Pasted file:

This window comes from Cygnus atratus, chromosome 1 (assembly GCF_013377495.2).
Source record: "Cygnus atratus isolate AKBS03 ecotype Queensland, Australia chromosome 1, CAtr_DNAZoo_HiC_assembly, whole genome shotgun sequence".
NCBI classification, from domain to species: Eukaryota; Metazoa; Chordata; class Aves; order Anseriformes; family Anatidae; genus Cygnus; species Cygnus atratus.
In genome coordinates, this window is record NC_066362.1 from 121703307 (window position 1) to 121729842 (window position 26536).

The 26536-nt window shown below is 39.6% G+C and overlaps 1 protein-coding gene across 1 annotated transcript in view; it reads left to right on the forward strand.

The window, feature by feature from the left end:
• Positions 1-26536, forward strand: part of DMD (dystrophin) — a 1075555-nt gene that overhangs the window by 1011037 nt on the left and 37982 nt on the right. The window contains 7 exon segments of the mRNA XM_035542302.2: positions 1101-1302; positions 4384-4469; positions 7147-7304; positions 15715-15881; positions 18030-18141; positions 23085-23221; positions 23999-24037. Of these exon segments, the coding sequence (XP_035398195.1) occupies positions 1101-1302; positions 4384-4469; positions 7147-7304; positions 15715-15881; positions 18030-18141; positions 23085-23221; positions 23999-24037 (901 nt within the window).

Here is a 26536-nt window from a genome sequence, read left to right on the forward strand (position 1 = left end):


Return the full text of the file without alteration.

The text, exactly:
This window comes from Cygnus atratus, chromosome 1 (assembly GCF_013377495.2).
Source record: "Cygnus atratus isolate AKBS03 ecotype Queensland, Australia chromosome 1, CAtr_DNAZoo_HiC_assembly, whole genome shotgun sequence".
NCBI classification, from domain to species: Eukaryota; Metazoa; Chordata; class Aves; order Anseriformes; family Anatidae; genus Cygnus; species Cygnus atratus.
In genome coordinates, this window is record NC_066362.1 from 121703307 (window position 1) to 121729842 (window position 26536).

The 26536-nt window shown below is 39.6% G+C and overlaps 1 protein-coding gene across 1 annotated transcript in view; it reads left to right on the forward strand.

The window, feature by feature from the left end:
• Positions 1-26536, forward strand: part of DMD (dystrophin) — a 1075555-nt gene that overhangs the window by 1011037 nt on the left and 37982 nt on the right. The window contains 7 exon segments of the mRNA XM_035542302.2: positions 1101-1302; positions 4384-4469; positions 7147-7304; positions 15715-15881; positions 18030-18141; positions 23085-23221; positions 23999-24037. Of these exon segments, the coding sequence (XP_035398195.1) occupies positions 1101-1302; positions 4384-4469; positions 7147-7304; positions 15715-15881; positions 18030-18141; positions 23085-23221; positions 23999-24037 (901 nt within the window).

Here is a 26536-nt window from a genome sequence, read left to right on the forward strand (position 1 = left end):